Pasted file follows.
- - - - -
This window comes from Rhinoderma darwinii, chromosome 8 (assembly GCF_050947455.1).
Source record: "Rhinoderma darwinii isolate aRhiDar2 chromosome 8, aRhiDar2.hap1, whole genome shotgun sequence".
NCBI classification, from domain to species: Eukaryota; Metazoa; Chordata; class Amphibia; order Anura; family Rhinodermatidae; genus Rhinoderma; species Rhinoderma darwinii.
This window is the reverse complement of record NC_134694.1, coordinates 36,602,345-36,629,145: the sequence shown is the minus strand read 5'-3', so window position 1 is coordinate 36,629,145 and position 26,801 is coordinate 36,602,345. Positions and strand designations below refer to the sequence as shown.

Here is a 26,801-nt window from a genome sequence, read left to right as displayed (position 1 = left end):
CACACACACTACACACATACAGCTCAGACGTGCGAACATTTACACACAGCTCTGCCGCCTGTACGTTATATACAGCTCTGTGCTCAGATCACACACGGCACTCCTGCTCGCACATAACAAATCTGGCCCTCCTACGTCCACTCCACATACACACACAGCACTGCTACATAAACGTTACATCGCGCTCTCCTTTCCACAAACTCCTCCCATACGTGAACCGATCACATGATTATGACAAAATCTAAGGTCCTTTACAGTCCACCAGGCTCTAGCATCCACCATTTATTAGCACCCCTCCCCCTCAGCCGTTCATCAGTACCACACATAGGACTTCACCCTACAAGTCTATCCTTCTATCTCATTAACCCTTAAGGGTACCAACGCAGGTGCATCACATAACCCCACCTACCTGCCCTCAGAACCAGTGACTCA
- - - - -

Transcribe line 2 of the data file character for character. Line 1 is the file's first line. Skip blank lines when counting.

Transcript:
Source record: "Rhinoderma darwinii isolate aRhiDar2 chromosome 8, aRhiDar2.hap1, whole genome shotgun sequence".